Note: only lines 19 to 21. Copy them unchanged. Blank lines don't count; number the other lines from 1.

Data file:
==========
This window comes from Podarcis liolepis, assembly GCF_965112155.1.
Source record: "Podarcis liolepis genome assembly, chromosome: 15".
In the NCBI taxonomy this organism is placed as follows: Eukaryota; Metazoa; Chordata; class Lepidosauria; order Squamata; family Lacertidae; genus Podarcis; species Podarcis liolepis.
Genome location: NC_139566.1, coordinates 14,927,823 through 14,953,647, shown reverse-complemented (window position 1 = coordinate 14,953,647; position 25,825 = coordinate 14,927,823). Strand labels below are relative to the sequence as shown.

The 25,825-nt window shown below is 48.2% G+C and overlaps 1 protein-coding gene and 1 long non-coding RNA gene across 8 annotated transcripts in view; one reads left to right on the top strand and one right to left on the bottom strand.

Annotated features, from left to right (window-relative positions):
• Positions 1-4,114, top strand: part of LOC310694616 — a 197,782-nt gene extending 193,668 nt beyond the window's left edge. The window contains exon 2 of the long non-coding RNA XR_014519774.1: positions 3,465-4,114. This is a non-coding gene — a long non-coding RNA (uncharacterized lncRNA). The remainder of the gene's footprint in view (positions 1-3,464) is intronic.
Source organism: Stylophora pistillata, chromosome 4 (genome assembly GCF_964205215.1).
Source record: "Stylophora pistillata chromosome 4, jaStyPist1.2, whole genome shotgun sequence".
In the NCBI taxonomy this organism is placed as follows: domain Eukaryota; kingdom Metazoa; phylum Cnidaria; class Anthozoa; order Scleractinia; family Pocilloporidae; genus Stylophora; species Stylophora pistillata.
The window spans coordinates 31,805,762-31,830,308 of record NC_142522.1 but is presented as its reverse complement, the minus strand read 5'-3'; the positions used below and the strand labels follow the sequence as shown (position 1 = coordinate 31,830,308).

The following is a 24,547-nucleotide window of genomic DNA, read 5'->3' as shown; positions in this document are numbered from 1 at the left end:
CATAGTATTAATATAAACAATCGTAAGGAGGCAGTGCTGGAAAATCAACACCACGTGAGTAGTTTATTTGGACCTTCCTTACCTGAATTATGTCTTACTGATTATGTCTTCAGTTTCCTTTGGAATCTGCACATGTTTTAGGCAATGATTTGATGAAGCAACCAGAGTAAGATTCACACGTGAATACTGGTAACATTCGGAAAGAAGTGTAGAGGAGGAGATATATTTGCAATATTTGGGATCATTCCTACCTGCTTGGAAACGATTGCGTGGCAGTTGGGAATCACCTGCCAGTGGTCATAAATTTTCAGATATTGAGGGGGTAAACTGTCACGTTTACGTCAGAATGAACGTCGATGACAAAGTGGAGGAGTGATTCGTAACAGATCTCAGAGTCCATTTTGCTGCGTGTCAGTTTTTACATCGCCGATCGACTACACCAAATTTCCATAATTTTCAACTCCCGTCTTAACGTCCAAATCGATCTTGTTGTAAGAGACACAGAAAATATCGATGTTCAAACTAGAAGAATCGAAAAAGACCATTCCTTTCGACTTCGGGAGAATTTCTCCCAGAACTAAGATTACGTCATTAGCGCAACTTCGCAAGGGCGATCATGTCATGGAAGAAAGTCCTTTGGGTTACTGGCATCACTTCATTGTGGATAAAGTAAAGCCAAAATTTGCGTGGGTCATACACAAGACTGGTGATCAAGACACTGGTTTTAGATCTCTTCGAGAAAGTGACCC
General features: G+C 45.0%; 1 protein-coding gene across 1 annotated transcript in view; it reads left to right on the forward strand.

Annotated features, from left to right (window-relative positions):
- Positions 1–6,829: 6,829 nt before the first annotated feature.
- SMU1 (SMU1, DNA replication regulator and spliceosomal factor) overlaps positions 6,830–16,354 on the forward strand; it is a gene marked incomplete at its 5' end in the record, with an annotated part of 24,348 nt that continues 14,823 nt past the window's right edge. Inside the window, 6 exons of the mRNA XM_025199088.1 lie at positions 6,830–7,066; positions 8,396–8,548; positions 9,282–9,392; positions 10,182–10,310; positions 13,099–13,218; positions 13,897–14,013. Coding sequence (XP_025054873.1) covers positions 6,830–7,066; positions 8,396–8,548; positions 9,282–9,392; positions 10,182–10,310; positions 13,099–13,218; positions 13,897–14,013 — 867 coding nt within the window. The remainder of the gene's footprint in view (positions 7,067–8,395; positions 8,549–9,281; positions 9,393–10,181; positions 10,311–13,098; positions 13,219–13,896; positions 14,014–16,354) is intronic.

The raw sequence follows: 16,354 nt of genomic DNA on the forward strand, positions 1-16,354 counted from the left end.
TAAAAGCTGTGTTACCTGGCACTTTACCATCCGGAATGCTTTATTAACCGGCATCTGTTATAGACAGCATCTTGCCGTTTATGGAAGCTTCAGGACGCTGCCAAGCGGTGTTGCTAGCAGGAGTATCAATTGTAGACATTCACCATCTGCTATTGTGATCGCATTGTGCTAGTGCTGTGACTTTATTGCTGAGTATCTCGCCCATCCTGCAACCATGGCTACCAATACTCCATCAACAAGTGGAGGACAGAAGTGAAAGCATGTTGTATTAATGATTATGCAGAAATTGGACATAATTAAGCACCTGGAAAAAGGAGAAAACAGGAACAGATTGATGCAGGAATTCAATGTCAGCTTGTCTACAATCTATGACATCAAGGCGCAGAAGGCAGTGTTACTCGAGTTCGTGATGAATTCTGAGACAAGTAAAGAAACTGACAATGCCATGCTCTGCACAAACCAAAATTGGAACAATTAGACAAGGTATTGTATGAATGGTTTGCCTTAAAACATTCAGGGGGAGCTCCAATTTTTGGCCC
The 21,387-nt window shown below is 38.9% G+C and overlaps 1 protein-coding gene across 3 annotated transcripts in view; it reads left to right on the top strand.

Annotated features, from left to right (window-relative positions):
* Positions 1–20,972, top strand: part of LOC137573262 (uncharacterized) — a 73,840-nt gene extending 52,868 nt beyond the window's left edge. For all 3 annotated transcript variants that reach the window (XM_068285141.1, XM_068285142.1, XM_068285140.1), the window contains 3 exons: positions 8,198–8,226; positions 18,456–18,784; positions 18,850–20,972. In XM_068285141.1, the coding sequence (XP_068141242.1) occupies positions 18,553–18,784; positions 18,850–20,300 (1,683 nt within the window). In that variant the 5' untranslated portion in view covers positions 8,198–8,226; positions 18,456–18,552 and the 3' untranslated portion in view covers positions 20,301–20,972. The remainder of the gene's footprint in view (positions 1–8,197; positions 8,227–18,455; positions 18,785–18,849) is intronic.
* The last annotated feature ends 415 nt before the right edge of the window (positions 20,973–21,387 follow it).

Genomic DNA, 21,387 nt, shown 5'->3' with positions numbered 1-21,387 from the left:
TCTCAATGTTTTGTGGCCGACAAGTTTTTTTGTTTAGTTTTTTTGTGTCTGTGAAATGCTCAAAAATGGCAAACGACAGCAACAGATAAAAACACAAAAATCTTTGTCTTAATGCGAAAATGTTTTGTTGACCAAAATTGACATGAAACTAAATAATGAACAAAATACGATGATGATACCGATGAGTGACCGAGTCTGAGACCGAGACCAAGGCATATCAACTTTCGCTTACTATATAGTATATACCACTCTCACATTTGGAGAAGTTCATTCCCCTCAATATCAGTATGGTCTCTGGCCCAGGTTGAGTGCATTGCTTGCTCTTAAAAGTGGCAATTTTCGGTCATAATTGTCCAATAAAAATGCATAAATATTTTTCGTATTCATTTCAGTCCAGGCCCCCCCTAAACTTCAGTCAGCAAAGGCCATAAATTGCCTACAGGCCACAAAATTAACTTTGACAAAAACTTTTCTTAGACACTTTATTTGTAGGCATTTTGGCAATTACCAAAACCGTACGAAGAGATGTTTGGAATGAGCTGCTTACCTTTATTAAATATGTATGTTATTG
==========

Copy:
TAAAAGCTGTGTTACCTGGCACTTTACCATCCGGAATGCTTTATTAACCGGCATCTGTTATAGACAGCATCTTGCCGTTTATGGAAGCTTCAGGACGCTGCCAAGCGGTGTTGCTAGCAGGAGTATCAATTGTAGACATTCACCATCTGCTATTGTGATCGCATTGTGCTAGTGCTGTGACTTTATTGCTGAGTATCTCGCCCATCCTGCAACCATGGCTACCAATACTCCATCAACAAGTGGAGGACAGAAGTGAAAGCATGTTGTATTAATGATTATGCAGAAATTGGACATAATTAAGCACCTGGAAAAAGGAGAAAACAGGAACAGATTGATGCAGGAATTCAATGTCAGCTTGTCTACAATCTATGACATCAAGGCGCAGAAGGCAGTGTTACTCGAGTTCGTGATGAATTCTGAGACAAGTAAAGAAACTGACAATGCCATGCTCTGCACAAACCAAAATTGGAACAATTAGACAAGGTATTGTATGAATGGTTTGCCTTAAAACATTCAGGGGGAGCTCCAATTTTTGGCCC
The 21,387-nt window shown below is 38.9% G+C and overlaps 1 protein-coding gene across 3 annotated transcripts in view; it reads left to right on the top strand.

Annotated features, from left to right (window-relative positions):